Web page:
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(322e) Diffusion-Based Microfluidic PCR for “One-Pot” Analysis of Cells

Authors: 
Ma, S., Virginia Tech
Loufakis, D. N., Virginia Tech
Cao, Z., Virginia Tech
Chang, Y., Virginia Tech
Achenie, L., Virginia Tech
Lu, C., Virginia Tech

Genetic analysis starting with cell samples often requires multi-step processing including cell lysis, DNA isolation/purification, and polymerase chain reaction (PCR) based assays. When conducted on a microfluidic platform, the compatibility among various steps often demands complicated procedure and complex device structure. Here we present a microfluidic device that permits “one-pot” strategy for multi-step PCR analysis starting from cells (i.e. using one reactor for successive reactions without separation and purification). Taking advantage of the diffusivity difference, we replace the smaller molecules in the reaction chamber by diffusion while retaining DNA molecules inside. This simple scheme effectively removes reagents from the previous step to avoid interference and thus permits multi-step processing in the same reaction chamber. Our approach shows high efficiency for PCR and potential for a wide range of genetic analysis including assays based on single cells.

So far there have been three strategies to alleviate the impact of cell pretreatment on PCR: 1. Institute some type of isolation step to remove lysis reagent and undesired intracellular molecules while preserving nucleic acids. The involved isolation step increase the complexity of the procedure and chip design. 2. Use alternative lysis methods, such as freeze-thaw or heating, that interfere with PCR to a less degree than surfactants. These methods are less efficient than surfactant-based lysis. 3. Use Direct PCR kit based on Phusion polymerase that is tolerant to surfactant-based lysis reagents, but this commonly-used fluorescence-based quantification is impossible with the Phusion polymerase system. To summarize, microfluidic strategies that permit simple operation and device design and are compatible with Taq polymerase are still in high demand.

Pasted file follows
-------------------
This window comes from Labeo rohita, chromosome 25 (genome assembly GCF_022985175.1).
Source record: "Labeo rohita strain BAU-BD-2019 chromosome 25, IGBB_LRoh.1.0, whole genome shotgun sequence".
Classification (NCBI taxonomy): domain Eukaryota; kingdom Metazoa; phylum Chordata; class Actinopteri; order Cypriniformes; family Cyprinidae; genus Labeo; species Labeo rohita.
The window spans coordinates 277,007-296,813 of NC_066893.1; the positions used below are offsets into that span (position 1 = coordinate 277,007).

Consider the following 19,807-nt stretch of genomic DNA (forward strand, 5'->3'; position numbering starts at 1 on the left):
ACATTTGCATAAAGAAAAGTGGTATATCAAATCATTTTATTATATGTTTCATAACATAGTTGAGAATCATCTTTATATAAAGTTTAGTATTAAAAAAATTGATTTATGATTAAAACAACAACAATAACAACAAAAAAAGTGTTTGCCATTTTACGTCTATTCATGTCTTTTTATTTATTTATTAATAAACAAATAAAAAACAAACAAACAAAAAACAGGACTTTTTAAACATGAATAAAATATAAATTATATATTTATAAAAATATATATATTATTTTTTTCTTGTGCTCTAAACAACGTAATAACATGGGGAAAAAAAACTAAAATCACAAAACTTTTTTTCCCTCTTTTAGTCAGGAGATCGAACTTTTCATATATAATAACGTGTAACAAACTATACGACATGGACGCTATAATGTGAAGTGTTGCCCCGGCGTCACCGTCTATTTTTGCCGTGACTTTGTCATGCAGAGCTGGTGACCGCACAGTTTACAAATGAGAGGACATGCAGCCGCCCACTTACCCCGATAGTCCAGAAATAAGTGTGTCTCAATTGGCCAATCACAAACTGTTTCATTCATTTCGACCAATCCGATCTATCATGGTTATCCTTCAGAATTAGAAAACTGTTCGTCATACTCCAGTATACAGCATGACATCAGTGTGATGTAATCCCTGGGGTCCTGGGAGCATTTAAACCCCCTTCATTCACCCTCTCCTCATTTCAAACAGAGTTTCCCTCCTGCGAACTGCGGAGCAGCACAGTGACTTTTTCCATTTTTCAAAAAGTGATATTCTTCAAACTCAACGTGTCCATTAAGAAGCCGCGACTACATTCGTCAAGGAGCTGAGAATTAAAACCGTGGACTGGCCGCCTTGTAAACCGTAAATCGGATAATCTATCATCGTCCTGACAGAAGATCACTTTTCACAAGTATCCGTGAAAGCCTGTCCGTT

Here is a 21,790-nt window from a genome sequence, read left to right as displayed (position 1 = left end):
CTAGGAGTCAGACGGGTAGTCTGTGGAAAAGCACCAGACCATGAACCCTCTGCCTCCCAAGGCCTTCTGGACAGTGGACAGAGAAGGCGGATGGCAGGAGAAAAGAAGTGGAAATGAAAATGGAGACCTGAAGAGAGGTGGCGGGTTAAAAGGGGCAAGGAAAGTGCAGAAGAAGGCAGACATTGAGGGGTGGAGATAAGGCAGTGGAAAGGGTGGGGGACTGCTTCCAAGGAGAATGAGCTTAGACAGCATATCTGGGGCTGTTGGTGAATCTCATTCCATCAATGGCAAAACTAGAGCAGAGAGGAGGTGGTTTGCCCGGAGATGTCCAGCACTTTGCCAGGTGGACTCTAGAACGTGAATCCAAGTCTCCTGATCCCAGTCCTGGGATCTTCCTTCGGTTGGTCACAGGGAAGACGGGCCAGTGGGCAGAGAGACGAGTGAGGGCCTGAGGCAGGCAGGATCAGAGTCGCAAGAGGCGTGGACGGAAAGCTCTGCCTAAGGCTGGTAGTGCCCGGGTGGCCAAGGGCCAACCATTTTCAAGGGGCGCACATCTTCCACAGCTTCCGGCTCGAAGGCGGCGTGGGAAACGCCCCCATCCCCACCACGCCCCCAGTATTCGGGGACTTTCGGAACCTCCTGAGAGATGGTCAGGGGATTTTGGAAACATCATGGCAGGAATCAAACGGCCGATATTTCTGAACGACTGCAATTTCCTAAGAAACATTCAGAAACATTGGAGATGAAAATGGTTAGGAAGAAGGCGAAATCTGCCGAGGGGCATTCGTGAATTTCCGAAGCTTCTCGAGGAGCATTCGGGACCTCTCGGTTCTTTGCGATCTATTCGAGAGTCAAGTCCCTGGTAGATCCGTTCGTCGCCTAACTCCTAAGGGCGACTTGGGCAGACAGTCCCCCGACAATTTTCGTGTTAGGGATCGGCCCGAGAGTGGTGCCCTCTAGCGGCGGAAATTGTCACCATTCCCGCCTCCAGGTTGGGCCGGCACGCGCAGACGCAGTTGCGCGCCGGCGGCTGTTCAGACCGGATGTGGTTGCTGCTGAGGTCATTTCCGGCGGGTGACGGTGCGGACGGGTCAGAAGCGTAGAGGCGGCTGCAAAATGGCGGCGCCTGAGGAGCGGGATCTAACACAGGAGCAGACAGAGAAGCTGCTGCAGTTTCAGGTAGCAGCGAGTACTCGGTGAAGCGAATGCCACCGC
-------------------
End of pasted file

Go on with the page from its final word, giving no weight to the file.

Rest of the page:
In this work, we demonstrate a simple scheme for conducting microfluidic PCR starting from cells, taking advantage of the difference in the diffusivity between genomic DNA and various reagent/intracellular molecules. Our microfluidic device had a simple structure that included a reaction chamber connected with two loading chambers on both sides. The connections between the reaction chamber and the two loading chambers could be cut off by closing two-layer valves 7. The lysis buffer and the PCR mix were introduced into the chamber by concentration-gradient-driven diffusion. During such diffusion, the new solution replaces the solution and molecules from the previous step without removing the slow-diffusing genomic DNA. The single chamber (“one-pot”) design drastically minimizes the complexity of the microfluidic device. We envision that this may be a general approach for on-chip multi-step assays on genomic DNAs.